SEOUL, April 8- Samsung Electronics on Tuesday posted estimated first quarter operating profits of 8.4 trillion won ($7.96 billion), marking a second straight year-on-year decline as global smartphone sales slow.
The estimate was in line with market expectations of operating profits between 8.14 trillion won and 8.63 trillion won for the January-March period at the world’s largest mobile phone maker.
“The operating profits fell for two straight quarters year on year as profit margins in smartphones were falling and the growth rate in smartphone sales was decreasing due to growing competition,” analyst Young Park of Hyundai Securities told AFP.
While the figure marks a 1.08 percent increase on the previous quarter, it is 4.3 percent lower than a year earlier, when the South Korean giant the world’s largest technology firm by sales recorded operating profits of 8.78 trillion won.
It marks the second quarter of year-on-year decline after Samsung posted Q4 operating profits that were 6.0 percent lower than those a year earlier.
The company said its first quarter sales were estimated at 53 trillion won, up 0.24 percent from a year earlier.
Shares in Samsung fell 0.21 percent to close at 1.39 million won in a flat market.
Fixed first-quarter earnings are set to be announced later this month.
– Slowing smartphone sales –
The figures come as growth in smartphone sales slow, with mature markets like North America and Europe near saturation.
This, coupled with the rapid expansion of smaller rivals like China’s Huawei, has pressured Samsung to roll out cheaper handsets to woo consumers in emerging markets, especially China.
Research firm IDC estimated average selling price of smartphones will fall to $265 globally by 2017 from $337 in 2013 and $387 in 2012.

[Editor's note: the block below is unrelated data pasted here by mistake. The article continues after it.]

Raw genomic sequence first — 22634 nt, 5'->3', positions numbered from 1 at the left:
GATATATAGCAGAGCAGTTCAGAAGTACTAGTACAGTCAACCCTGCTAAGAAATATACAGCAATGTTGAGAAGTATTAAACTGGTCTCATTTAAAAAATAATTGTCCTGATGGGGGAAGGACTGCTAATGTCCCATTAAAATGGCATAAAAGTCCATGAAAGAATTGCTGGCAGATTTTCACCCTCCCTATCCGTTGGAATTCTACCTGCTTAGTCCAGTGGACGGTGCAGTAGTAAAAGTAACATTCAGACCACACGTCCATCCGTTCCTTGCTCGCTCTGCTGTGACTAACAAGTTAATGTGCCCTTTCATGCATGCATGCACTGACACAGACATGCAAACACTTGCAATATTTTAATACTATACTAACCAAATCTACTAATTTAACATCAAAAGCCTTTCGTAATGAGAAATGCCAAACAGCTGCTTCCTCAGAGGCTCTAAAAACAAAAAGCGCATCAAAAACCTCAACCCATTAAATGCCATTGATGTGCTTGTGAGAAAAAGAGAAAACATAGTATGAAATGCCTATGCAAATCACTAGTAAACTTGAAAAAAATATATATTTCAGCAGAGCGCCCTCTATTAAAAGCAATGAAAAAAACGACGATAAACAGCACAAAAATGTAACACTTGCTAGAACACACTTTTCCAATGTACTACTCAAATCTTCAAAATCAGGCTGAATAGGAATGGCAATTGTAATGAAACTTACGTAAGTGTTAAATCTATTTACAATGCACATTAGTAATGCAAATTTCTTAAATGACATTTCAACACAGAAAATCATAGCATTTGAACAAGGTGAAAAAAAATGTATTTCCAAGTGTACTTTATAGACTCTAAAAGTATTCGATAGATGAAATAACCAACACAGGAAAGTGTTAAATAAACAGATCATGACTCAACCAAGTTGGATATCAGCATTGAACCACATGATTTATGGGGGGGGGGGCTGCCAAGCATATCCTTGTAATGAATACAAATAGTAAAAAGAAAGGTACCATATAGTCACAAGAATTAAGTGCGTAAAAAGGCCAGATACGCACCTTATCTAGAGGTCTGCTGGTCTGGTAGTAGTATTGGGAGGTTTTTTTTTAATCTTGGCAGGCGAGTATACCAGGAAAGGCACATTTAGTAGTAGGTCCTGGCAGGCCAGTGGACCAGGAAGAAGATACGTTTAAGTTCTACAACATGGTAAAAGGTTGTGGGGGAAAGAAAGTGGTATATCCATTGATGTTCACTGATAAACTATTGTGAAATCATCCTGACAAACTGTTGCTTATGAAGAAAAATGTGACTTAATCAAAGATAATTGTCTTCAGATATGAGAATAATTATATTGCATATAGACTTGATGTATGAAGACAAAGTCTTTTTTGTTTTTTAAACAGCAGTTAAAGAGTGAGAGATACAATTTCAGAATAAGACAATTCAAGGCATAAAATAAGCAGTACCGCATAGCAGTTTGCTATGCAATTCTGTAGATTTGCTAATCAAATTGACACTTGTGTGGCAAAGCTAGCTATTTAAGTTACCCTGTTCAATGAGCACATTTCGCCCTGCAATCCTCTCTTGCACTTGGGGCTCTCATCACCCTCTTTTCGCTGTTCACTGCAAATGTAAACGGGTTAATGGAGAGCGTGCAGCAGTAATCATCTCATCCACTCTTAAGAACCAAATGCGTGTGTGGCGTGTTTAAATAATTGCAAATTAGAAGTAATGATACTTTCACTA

Nonetheless, estimated profits for Samsung’s mobile division grew to 6.2 trillion won in Q1 of this year, up from 5.5 trillion won in the three previous months, Park said.
This follows the earlier-than-expected release of its latest Galaxy S5 smartphone which Samsung hopes will cement its lead in the global smartphone market in South Korea, analysts said.
For the whole of 2014, Samsung’s operating profit is likely to be around 37 trillion won, about the same as last year’s, Park said.
The company made more than 30 percent of all smartphones sold in the world last year, nearly twice the share of its arch-rival Apple.
But Samsung is also faced with a daunting challenge to keep momentum in the increasingly saturated market.
Major handset makers have recently stepped up efforts to develop wearable devices, seen as a new source for growth though few have managed to garner large consumer excitement or sales.
Samsung’s first Internet-enabled smartwatch, introduced last September, was greeted coldly by consumers who viewed it unfashionable. Its second edition, the Gear 2, was launched in February.
Apple is believed to be planning its own smartwatch launch soon, while Google is moving towards a wider consumer launch of its Internet enabled eyewear Glass.
Samsung is also under pressure to set aside more cash for legal bills as years-long patent battles against Apple continue.
The two have locked horns in patent suits in several nations involving design and technologies on their smartphones and tablet computers.
A fresh patent trial opened in the United States last week, with Apple vowing to prove that Samsung flagrantly copied iPhone features and should pay more than $2 billion in damages.